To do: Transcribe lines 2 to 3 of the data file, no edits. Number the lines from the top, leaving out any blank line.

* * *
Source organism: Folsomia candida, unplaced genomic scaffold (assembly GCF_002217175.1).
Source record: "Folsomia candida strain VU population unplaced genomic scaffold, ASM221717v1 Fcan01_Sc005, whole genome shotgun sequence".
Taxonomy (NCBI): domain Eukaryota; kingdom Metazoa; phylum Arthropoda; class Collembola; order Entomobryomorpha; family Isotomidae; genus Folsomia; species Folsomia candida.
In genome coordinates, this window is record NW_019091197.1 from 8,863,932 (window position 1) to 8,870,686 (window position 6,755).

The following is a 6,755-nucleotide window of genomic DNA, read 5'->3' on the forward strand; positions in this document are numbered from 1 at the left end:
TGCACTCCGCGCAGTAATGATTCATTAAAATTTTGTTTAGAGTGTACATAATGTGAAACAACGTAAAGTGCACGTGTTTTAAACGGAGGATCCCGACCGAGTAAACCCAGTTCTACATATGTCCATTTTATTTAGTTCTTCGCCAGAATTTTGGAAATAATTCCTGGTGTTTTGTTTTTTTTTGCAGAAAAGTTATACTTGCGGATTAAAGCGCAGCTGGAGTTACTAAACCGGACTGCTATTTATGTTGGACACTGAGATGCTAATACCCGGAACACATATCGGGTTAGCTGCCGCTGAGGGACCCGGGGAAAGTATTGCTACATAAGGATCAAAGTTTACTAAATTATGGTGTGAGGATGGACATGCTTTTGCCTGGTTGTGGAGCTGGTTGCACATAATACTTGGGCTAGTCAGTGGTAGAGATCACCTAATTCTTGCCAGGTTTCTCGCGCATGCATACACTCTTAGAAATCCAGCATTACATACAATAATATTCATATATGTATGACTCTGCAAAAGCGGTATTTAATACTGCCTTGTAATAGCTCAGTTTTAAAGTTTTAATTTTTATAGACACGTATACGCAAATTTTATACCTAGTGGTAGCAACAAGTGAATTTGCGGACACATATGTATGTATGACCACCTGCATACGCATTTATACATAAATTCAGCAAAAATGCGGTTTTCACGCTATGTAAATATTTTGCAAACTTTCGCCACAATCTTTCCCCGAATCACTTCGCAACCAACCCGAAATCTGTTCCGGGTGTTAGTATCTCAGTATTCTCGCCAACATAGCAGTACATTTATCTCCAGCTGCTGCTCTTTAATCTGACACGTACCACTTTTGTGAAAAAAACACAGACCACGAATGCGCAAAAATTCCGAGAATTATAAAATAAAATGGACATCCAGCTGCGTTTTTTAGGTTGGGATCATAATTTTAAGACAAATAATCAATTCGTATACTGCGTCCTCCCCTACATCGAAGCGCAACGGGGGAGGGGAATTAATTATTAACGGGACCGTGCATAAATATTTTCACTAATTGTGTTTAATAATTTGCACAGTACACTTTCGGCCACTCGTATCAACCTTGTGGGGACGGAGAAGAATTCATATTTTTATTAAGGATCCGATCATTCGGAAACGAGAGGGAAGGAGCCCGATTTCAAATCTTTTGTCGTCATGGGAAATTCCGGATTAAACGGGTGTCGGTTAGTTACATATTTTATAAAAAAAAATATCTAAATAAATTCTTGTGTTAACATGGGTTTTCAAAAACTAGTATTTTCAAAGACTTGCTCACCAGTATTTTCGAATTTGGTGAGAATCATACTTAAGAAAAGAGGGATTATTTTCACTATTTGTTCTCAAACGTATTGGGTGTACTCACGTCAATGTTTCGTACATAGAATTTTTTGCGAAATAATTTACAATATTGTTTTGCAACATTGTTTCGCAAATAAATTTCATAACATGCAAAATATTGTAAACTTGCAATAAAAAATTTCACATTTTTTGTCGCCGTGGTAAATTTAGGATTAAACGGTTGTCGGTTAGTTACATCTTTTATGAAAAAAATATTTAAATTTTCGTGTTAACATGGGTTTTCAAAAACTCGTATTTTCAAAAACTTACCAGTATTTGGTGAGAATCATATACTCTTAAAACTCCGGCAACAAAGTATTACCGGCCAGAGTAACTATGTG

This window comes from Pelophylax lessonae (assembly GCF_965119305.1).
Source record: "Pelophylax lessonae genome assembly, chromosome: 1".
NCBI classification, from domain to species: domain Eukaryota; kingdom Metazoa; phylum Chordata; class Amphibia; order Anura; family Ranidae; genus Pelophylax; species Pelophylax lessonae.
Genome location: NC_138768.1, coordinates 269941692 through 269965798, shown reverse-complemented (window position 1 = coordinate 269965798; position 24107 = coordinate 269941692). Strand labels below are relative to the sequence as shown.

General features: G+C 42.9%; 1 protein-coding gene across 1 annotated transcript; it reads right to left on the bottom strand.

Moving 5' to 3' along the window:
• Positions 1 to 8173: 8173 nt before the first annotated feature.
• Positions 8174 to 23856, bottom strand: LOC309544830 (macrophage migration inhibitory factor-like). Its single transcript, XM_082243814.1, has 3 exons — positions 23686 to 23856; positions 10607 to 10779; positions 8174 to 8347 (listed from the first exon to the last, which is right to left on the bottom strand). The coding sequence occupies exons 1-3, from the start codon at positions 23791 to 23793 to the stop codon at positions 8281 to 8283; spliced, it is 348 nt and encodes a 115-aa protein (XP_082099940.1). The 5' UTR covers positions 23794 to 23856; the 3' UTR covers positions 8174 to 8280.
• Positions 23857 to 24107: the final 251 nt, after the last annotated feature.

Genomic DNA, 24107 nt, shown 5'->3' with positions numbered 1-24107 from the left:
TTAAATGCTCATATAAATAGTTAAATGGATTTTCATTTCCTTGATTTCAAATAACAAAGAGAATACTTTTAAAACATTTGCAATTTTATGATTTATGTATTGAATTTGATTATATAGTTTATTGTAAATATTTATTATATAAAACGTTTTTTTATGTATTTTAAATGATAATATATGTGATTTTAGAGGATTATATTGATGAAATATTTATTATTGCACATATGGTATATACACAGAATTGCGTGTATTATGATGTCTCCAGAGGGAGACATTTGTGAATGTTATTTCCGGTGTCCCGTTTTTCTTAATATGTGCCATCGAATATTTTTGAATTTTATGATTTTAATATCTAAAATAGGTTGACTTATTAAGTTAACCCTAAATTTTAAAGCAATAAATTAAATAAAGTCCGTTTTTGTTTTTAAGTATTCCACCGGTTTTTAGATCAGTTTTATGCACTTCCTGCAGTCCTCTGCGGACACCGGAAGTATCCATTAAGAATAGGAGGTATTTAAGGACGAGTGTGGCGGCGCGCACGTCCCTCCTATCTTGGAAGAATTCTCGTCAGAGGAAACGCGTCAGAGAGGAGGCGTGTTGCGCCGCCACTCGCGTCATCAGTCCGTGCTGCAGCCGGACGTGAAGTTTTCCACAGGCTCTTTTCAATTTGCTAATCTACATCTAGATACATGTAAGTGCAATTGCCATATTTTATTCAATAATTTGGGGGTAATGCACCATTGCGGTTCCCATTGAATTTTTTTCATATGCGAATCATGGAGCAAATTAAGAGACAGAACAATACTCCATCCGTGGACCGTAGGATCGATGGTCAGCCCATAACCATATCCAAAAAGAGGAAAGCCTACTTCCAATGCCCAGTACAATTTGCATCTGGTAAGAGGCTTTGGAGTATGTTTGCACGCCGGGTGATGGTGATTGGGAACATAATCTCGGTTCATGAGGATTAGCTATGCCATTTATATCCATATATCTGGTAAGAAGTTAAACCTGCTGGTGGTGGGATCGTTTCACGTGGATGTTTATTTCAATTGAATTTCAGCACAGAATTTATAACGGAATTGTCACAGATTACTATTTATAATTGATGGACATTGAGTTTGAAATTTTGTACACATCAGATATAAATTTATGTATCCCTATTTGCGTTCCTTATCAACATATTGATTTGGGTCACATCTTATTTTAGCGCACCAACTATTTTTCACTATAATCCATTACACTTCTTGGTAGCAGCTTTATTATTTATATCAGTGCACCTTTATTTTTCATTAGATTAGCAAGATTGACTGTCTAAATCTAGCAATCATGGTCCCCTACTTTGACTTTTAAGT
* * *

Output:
Source record: "Folsomia candida strain VU population unplaced genomic scaffold, ASM221717v1 Fcan01_Sc005, whole genome shotgun sequence".
Taxonomy (NCBI): domain Eukaryota; kingdom Metazoa; phylum Arthropoda; class Collembola; order Entomobryomorpha; family Isotomidae; genus Folsomia; species Folsomia candida.